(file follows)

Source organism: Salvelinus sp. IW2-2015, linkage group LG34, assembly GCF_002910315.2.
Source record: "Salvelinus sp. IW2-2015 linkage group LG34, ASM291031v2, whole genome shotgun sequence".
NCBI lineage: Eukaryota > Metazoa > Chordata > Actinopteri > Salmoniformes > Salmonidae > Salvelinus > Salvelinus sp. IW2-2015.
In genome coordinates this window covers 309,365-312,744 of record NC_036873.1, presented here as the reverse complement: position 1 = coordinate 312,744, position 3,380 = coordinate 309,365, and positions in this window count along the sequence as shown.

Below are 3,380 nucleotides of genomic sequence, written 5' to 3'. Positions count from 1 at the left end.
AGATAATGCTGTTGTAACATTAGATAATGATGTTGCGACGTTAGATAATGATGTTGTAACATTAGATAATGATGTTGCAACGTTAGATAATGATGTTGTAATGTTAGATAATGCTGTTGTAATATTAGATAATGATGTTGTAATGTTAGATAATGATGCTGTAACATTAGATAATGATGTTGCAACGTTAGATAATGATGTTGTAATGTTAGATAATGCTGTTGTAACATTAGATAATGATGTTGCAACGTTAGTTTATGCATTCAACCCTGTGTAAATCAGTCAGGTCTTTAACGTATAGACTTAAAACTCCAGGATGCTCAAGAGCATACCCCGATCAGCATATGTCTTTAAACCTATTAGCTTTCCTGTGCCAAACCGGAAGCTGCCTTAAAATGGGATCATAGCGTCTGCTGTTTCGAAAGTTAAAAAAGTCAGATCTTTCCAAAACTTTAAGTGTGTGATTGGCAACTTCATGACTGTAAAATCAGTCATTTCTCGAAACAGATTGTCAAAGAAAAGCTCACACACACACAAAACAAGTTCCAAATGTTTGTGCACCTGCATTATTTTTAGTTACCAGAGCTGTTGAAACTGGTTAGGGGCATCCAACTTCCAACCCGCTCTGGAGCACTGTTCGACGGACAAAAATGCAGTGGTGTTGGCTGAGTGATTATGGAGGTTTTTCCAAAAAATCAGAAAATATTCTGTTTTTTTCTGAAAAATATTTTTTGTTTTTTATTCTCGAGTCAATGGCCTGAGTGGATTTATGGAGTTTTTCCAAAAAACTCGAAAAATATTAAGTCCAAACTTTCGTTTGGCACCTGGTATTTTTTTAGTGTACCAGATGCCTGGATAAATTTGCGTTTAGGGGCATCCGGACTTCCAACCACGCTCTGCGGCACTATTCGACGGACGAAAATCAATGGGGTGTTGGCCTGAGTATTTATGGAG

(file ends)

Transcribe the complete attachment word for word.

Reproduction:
Source organism: Salvelinus sp. IW2-2015, linkage group LG34, assembly GCF_002910315.2.
Source record: "Salvelinus sp. IW2-2015 linkage group LG34, ASM291031v2, whole genome shotgun sequence".
NCBI lineage: Eukaryota > Metazoa > Chordata > Actinopteri > Salmoniformes > Salmonidae > Salvelinus > Salvelinus sp. IW2-2015.
In genome coordinates this window covers 309,365-312,744 of record NC_036873.1, presented here as the reverse complement: position 1 = coordinate 312,744, position 3,380 = coordinate 309,365, and positions in this window count along the sequence as shown.

Below are 3,380 nucleotides of genomic sequence, written 5' to 3'. Positions count from 1 at the left end.
AGATAATGCTGTTGTAACATTAGATAATGATGTTGCGACGTTAGATAATGATGTTGTAACATTAGATAATGATGTTGCAACGTTAGATAATGATGTTGTAATGTTAGATAATGCTGTTGTAATATTAGATAATGATGTTGTAATGTTAGATAATGATGCTGTAACATTAGATAATGATGTTGCAACGTTAGATAATGATGTTGTAATGTTAGATAATGCTGTTGTAACATTAGATAATGATGTTGCAACGTTAGTTTATGCATTCAACCCTGTGTAAATCAGTCAGGTCTTTAACGTATAGACTTAAAACTCCAGGATGCTCAAGAGCATACCCCGATCAGCATATGTCTTTAAACCTATTAGCTTTCCTGTGCCAAACCGGAAGCTGCCTTAAAATGGGATCATAGCGTCTGCTGTTTCGAAAGTTAAAAAAGTCAGATCTTTCCAAAACTTTAAGTGTGTGATTGGCAACTTCATGACTGTAAAATCAGTCATTTCTCGAAACAGATTGTCAAAGAAAAGCTCACACACACACAAAACAAGTTCCAAATGTTTGTGCACCTGCATTATTTTTAGTTACCAGAGCTGTTGAAACTGGTTAGGGGCATCCAACTTCCAACCCGCTCTGGAGCACTGTTCGACGGACAAAAATGCAGTGGTGTTGGCTGAGTGATTATGGAGGTTTTTCCAAAAAATCAGAAAATATTCTGTTTTTTTCTGAAAAATATTTTTTGTTTTTTATTCTCGAGTCAATGGCCTGAGTGGATTTATGGAGTTTTTCCAAAAAACTCGAAAAATATTAAGTCCAAACTTTCGTTTGGCACCTGGTATTTTTTTAGTGTACCAGATGCCTGGATAAATTTGCGTTTAGGGGCATCCGGACTTCCAACCACGCTCTGCGGCACTATTCGACGGACGAAAATCAATGGGGTGTTGGCCTGAGTATTTATGGAG